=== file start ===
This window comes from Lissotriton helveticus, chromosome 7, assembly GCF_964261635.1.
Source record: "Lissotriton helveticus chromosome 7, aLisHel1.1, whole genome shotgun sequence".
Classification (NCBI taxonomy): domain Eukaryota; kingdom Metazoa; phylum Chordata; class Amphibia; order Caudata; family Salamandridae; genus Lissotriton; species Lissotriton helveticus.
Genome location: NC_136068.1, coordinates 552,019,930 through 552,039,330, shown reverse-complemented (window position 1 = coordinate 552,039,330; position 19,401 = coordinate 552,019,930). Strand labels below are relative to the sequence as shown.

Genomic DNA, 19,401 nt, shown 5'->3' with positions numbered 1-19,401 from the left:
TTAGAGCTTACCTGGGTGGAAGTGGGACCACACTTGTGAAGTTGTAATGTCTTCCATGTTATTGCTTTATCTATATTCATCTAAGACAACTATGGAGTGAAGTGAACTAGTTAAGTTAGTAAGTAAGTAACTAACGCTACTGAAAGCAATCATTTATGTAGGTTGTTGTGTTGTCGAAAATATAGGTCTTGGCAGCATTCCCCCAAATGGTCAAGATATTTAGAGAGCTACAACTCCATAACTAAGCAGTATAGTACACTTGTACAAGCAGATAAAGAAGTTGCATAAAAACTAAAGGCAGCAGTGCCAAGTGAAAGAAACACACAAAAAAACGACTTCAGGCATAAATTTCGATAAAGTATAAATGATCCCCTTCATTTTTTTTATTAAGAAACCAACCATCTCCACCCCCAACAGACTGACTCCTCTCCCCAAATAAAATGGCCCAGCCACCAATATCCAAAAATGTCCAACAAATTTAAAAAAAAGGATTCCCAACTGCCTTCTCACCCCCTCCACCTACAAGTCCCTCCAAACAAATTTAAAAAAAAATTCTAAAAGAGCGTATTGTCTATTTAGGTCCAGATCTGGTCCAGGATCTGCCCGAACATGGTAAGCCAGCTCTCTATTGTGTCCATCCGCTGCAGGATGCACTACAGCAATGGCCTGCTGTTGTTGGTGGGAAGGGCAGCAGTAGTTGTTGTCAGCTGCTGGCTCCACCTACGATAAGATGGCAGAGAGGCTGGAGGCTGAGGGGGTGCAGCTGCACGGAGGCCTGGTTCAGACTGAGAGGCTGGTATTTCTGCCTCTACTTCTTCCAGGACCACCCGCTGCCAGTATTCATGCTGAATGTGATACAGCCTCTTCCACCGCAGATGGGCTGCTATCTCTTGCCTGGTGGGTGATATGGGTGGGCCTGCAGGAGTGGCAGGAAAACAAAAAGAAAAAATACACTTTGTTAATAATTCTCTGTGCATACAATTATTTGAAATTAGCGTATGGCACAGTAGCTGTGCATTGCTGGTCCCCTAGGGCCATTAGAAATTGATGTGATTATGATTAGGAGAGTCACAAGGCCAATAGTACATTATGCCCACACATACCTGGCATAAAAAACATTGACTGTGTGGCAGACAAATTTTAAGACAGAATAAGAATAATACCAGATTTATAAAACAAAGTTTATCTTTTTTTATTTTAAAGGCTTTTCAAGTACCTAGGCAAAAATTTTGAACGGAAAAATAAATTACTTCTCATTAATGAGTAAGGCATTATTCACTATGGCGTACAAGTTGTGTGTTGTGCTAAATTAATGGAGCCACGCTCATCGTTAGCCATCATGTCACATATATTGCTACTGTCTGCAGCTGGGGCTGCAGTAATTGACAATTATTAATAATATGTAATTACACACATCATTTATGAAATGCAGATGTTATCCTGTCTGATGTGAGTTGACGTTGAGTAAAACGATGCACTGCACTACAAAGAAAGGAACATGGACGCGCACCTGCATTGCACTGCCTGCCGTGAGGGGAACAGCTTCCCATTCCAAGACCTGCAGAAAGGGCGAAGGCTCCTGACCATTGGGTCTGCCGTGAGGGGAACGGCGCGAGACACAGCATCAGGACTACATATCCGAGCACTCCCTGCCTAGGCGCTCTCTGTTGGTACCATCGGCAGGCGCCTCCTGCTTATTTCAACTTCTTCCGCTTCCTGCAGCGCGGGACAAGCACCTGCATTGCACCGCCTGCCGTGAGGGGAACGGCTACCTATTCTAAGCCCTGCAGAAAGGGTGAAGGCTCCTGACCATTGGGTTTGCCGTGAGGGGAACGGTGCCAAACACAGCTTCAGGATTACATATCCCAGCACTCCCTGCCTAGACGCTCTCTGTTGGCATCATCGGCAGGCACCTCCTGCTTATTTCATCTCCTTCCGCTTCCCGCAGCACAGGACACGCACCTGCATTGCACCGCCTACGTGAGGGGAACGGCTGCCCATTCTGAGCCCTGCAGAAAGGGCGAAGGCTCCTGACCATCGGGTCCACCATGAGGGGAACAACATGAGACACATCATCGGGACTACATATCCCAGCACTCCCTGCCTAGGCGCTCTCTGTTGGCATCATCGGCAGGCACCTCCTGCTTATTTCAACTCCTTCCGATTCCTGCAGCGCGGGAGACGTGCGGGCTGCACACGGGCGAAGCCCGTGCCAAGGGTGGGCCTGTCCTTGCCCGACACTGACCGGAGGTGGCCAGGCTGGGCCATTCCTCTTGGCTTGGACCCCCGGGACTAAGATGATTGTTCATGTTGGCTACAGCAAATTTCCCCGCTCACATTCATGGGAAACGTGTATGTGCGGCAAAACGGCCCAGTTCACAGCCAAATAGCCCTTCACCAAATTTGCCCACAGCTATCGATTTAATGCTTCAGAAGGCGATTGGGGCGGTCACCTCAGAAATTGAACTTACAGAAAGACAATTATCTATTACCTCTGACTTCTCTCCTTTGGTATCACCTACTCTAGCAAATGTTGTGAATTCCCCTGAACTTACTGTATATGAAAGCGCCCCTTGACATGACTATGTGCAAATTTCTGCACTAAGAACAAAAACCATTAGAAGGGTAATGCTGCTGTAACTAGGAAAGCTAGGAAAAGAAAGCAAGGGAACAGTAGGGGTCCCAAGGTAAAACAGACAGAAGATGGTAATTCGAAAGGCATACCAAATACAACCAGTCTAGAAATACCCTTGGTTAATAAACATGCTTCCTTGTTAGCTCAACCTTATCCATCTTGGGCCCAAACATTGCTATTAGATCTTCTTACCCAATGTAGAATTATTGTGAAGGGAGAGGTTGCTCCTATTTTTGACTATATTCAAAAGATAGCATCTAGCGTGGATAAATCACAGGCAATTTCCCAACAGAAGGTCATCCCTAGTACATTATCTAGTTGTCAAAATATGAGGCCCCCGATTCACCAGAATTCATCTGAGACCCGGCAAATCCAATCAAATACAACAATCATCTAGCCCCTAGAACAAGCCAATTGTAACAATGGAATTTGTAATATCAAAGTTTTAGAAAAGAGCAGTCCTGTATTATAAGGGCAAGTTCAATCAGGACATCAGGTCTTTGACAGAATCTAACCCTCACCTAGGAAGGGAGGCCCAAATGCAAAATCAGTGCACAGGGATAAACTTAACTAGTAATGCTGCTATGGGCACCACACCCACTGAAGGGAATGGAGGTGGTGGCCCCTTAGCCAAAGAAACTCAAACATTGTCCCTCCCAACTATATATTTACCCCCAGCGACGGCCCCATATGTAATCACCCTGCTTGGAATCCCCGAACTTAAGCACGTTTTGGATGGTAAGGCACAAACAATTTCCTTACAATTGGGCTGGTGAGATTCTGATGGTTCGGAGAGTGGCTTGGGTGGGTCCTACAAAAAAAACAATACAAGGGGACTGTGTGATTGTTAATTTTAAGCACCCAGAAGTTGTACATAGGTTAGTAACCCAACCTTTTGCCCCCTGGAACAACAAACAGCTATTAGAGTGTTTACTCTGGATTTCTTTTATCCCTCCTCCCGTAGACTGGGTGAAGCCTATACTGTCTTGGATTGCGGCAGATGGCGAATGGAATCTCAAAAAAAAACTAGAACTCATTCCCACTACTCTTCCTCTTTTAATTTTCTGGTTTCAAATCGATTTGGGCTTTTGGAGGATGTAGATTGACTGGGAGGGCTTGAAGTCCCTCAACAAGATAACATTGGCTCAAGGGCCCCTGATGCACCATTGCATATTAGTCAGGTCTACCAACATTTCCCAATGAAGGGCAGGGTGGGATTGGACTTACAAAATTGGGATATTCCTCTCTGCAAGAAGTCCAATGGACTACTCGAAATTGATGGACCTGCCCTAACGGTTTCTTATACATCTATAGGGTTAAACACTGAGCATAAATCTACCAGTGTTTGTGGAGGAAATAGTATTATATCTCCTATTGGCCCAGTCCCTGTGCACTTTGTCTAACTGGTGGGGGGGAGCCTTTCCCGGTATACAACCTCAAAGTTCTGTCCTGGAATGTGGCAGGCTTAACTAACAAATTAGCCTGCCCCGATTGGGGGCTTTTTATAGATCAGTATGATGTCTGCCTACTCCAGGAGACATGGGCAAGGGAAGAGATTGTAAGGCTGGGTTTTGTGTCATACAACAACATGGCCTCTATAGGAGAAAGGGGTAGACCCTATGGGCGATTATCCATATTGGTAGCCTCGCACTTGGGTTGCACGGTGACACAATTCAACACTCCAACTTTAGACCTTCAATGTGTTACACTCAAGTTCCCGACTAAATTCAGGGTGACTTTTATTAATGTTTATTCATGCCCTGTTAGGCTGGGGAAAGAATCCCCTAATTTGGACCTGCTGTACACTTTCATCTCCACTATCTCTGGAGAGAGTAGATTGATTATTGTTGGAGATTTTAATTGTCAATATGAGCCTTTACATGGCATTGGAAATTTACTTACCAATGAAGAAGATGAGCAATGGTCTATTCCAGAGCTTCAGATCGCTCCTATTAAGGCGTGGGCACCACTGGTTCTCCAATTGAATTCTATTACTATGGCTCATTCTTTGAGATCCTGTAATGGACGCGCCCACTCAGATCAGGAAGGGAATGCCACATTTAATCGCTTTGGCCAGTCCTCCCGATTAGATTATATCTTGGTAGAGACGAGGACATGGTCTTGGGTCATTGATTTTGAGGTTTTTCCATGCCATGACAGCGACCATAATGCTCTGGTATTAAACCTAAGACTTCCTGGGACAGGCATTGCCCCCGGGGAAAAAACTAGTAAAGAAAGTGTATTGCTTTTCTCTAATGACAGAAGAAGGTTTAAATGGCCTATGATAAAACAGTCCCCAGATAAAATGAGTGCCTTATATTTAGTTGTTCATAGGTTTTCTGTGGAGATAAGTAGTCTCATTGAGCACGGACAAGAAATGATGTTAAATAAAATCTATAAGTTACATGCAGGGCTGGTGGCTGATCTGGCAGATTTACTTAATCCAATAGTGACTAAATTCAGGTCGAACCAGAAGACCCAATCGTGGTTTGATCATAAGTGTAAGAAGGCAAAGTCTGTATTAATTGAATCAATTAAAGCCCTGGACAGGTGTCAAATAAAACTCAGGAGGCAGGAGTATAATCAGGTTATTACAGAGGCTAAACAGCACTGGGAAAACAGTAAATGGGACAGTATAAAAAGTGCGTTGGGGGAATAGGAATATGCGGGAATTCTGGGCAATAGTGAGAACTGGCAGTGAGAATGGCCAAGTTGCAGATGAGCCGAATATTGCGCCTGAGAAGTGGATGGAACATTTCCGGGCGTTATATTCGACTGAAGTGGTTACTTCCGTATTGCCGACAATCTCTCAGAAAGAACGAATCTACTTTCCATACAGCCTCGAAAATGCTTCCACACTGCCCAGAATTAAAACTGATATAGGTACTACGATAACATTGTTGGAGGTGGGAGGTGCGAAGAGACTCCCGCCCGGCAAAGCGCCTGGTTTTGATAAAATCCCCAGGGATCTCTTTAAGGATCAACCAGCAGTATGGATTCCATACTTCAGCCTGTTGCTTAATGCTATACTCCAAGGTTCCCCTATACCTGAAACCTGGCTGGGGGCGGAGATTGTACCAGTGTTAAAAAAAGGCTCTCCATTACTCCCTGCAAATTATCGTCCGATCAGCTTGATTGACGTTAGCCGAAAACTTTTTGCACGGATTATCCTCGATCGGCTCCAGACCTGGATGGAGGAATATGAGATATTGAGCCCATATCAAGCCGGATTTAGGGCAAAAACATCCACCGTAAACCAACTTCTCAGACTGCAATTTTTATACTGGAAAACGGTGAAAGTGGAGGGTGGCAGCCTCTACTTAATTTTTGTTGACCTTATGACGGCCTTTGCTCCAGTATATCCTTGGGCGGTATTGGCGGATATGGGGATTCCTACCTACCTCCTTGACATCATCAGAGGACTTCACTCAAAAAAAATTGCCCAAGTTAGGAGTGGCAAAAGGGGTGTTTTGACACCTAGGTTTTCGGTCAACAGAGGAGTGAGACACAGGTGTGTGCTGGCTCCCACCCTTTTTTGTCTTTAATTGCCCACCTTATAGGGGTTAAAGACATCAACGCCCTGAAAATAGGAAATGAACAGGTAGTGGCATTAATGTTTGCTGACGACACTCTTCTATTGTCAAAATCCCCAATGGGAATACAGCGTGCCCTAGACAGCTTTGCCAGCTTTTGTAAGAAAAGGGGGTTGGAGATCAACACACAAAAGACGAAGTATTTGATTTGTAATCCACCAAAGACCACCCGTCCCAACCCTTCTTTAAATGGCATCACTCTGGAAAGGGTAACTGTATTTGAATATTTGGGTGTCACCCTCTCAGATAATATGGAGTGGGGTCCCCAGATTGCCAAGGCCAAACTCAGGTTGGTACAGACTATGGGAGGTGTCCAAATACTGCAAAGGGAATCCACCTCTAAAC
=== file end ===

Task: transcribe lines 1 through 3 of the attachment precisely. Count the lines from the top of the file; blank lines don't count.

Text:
This window comes from Lissotriton helveticus, chromosome 7, assembly GCF_964261635.1.
Source record: "Lissotriton helveticus chromosome 7, aLisHel1.1, whole genome shotgun sequence".
Classification (NCBI taxonomy): domain Eukaryota; kingdom Metazoa; phylum Chordata; class Amphibia; order Caudata; family Salamandridae; genus Lissotriton; species Lissotriton helveticus.